Macedonia’s economy is stable despite all the challenges of the political crisis, the International Monetary Fund (IMF) and the World Bank have said, MIA reported.
Macedonia’s economy this year is expected to record a growth of nearly 3%, it has been noted at the Spring Meetings in Washington, where a Macedonian delegation - led by Finance Minister Kiril Minoski - is also in attendance.
“All relevant financial institutions have noted that despite the prolonged political crisis, the economy is producing positive results. The year 2016 was wrapped up with a GDP growth, revenue collection is satisfactory and it continues to mark progress in the first half of 2017, budgetary deficit is within the frameworks defined by the Maastricht Criteria. Thus, the general conclusion is that almost all macroeconomic fundaments of the economic policy in Macedonia are sound and that Macedonia – despite all of the circumstances – is demonstrating positive results,” said Minister Minoski.
According to Dimitar Bogov, IMF and the World Bank have based their forecasts about the Macedonian economy on the well-founded grounds of the economy.
“The IMF and the World Bank predict that Macedonia’s economy will continue to grow and according to them, growth is going to be registered at nearly 3%. It comes as a result of the sound fundaments of the Macedonian economy. Still, it is less than the capability of the economy to prosper, and the reason lies in the unfavorable domestic political surrounding,” stated the Governor of the National Bank of the Republic of Macedonia (NBRM).
Infrastructure projects yield positive results for the development of Macedonia’s economy, it was stressed in meetings of the Macedonian delegation with top IMF officials.
FinMin Minoski said Corridor 10 would be completed in June 2017. Negotiations are underway with the European Bank for Reconstruction and Development (EBRD) for funding of Corridor 8 sections, namely a highway section from Kicevo to Gostivar and a railroad connection from Kriva Palanka to the Deve Bair border crossing.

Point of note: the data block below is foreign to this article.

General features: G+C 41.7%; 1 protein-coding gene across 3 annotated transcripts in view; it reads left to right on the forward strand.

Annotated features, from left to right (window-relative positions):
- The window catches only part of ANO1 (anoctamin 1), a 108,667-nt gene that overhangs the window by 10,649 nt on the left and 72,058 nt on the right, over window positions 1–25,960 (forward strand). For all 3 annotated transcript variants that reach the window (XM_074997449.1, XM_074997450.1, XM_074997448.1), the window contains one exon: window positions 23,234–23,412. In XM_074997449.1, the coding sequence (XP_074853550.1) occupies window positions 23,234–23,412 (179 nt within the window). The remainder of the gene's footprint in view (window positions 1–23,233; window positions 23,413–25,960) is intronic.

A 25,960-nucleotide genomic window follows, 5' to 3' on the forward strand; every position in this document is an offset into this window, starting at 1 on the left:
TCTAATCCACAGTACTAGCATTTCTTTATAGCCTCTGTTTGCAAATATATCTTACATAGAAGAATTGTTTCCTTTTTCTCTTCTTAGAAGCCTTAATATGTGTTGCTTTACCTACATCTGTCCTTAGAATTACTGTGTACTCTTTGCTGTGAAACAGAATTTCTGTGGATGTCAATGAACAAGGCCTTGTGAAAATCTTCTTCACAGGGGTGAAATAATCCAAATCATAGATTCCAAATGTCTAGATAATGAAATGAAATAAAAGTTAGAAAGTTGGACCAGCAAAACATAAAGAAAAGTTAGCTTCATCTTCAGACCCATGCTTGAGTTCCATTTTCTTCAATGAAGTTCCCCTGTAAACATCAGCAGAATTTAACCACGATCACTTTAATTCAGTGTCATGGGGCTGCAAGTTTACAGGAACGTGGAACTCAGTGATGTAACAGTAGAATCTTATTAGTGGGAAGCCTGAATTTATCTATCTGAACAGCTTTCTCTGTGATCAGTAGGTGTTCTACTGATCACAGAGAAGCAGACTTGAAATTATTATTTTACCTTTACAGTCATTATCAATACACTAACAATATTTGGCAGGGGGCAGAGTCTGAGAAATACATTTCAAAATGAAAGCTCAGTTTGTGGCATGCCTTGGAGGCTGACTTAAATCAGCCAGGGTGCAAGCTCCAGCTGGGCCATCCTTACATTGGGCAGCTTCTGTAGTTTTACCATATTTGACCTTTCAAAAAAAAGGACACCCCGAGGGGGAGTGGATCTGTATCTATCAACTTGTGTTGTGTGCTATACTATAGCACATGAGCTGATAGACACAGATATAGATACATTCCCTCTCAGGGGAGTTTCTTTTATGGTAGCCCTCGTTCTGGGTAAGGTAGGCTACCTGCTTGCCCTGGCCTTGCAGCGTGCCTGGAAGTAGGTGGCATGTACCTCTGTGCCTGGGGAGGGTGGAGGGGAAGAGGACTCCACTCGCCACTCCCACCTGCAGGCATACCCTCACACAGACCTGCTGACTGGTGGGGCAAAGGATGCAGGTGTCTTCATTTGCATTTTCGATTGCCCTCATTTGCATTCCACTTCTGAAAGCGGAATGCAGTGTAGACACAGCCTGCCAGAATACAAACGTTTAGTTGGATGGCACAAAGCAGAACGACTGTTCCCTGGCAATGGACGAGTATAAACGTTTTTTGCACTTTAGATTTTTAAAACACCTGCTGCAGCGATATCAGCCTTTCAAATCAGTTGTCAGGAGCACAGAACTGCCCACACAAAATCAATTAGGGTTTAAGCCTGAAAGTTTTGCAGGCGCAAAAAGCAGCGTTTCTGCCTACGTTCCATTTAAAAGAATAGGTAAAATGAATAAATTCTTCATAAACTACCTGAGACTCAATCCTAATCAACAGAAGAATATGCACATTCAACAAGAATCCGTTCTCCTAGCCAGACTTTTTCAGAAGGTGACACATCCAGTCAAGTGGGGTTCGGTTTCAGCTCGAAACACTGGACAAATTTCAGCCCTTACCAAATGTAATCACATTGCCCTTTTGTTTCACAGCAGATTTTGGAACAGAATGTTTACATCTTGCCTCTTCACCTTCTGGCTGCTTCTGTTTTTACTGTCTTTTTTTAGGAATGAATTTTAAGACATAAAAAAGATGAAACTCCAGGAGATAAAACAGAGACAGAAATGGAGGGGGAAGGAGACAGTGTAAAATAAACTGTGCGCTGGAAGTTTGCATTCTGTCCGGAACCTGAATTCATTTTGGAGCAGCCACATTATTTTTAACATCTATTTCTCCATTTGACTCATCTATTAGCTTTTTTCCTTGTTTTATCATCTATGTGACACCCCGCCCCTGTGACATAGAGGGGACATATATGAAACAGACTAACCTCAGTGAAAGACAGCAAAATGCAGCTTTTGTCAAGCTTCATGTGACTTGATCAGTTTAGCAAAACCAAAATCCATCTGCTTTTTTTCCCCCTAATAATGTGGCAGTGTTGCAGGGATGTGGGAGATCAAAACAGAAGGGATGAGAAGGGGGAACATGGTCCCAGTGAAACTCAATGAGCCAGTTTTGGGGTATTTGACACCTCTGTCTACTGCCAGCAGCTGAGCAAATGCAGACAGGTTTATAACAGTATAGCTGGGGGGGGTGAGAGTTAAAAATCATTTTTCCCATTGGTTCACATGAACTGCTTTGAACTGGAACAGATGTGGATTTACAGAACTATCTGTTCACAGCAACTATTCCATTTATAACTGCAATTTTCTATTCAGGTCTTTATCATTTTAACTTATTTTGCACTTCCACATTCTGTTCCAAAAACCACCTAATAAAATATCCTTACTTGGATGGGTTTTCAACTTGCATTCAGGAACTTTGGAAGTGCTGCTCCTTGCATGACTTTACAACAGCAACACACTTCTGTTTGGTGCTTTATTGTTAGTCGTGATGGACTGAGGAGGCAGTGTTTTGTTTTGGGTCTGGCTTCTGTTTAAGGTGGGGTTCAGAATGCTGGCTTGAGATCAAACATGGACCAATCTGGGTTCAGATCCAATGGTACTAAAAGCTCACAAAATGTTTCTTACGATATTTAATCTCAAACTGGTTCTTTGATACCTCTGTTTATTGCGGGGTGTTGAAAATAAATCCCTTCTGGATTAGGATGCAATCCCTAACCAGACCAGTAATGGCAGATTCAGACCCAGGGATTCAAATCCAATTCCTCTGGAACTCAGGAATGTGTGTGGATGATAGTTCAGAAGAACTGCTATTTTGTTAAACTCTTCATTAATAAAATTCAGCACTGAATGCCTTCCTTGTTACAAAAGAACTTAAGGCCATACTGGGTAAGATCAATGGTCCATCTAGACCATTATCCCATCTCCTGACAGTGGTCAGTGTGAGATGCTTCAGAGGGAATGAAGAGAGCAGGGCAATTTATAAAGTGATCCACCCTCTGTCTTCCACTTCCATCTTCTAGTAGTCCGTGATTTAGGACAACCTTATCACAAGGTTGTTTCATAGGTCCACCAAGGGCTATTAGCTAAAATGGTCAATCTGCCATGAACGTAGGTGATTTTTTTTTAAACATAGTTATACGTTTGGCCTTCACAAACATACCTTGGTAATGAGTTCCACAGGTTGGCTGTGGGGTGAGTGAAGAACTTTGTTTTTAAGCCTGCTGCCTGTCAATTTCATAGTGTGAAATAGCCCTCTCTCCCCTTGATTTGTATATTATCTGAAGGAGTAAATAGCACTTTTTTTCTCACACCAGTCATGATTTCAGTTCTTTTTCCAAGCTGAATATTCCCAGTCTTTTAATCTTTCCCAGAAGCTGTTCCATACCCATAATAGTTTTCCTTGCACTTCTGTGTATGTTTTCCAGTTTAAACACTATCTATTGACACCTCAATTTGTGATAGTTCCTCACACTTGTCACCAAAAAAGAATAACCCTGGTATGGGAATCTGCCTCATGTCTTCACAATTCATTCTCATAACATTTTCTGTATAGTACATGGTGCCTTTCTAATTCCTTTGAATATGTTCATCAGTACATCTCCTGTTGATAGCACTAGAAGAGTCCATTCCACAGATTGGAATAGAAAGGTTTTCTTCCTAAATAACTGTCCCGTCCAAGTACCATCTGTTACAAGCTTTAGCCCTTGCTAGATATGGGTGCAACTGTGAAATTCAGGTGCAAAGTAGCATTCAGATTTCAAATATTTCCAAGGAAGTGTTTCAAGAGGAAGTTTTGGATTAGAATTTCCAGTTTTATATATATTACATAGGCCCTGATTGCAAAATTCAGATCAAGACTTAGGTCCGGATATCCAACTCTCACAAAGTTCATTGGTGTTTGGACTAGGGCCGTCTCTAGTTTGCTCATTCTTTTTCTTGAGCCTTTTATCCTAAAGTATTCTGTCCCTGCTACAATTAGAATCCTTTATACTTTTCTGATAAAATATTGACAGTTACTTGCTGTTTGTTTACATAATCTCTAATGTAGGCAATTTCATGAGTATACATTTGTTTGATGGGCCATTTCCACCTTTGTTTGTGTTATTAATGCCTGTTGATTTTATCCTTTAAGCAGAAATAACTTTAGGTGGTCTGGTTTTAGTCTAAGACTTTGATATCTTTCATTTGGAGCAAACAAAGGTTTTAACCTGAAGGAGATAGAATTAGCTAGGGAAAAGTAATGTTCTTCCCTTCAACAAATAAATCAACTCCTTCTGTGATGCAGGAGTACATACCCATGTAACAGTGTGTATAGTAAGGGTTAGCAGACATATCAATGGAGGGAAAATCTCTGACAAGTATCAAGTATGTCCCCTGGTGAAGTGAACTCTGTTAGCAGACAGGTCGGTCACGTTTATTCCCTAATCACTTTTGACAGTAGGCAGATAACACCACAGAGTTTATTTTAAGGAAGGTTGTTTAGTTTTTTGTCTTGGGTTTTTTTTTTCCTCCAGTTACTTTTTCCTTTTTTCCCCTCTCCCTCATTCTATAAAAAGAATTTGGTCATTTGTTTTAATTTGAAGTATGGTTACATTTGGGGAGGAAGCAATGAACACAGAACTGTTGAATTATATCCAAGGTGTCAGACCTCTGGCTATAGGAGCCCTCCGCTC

“These are projects that are vital from a strategic point of view because they provide access to alternative ports from Macedonia, ensure GDP growth in the short-term, while in the long run they provide better conditions for running businesses in Macedonia,” stated Minister Minoski.
The World Bank and the EBRD in Macedonia support projects estimated at billion and a half euros, most of which are infrastructural projects.
Interlocutors at the meetings also discussed projects implemented with the Council of Europe Development Bank in the sectors of healthcare and education. They include the construction of a clinical center in Skopje and a clinic in Stip.
The Macedonian delegation at the Spring Meetings in Washington with officials of the IMF and the World Bank discussed ways to support the private sector in Macedonia, in particular small and medium-sized enterprises.